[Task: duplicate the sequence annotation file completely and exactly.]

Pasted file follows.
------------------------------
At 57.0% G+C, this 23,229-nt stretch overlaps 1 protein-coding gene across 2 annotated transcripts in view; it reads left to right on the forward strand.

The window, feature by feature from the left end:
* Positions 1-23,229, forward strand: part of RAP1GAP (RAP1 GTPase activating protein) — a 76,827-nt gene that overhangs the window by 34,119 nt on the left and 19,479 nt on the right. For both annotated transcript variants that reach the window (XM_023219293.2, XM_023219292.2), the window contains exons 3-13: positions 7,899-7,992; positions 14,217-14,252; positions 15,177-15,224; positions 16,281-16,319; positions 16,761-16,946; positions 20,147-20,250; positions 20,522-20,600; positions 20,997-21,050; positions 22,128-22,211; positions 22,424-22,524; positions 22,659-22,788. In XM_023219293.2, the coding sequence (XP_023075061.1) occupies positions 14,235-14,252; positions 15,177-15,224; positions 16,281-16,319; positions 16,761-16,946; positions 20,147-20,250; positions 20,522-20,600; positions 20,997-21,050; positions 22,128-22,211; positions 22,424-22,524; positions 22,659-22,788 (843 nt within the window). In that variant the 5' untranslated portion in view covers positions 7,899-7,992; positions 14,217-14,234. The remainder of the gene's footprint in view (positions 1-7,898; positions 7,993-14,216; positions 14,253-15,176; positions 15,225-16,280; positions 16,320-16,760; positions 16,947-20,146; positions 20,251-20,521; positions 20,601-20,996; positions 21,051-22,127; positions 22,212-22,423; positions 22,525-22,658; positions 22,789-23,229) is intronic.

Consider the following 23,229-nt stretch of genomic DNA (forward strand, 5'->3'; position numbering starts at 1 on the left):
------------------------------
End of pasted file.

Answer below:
At 57.0% G+C, this 23,229-nt stretch overlaps 1 protein-coding gene across 2 annotated transcripts in view; it reads left to right on the forward strand.

The window, feature by feature from the left end:
* Positions 1-23,229, forward strand: part of RAP1GAP (RAP1 GTPase activating protein) — a 76,827-nt gene that overhangs the window by 34,119 nt on the left and 19,479 nt on the right. For both annotated transcript variants that reach the window (XM_023219293.2, XM_023219292.2), the window contains exons 3-13: positions 7,899-7,992; positions 14,217-14,252; positions 15,177-15,224; positions 16,281-16,319; positions 16,761-16,946; positions 20,147-20,250; positions 20,522-20,600; positions 20,997-21,050; positions 22,128-22,211; positions 22,424-22,524; positions 22,659-22,788. In XM_023219293.2, the coding sequence (XP_023075061.1) occupies positions 14,235-14,252; positions 15,177-15,224; positions 16,281-16,319; positions 16,761-16,946; positions 20,147-20,250; positions 20,522-20,600; positions 20,997-21,050; positions 22,128-22,211; positions 22,424-22,524; positions 22,659-22,788 (843 nt within the window). In that variant the 5' untranslated portion in view covers positions 7,899-7,992; positions 14,217-14,234. The remainder of the gene's footprint in view (positions 1-7,898; positions 7,993-14,216; positions 14,253-15,176; positions 15,225-16,280; positions 16,320-16,760; positions 16,947-20,146; positions 20,251-20,521; positions 20,601-20,996; positions 21,051-22,127; positions 22,212-22,423; positions 22,525-22,658; positions 22,789-23,229) is intronic.

Consider the following 23,229-nt stretch of genomic DNA (forward strand, 5'->3'; position numbering starts at 1 on the left):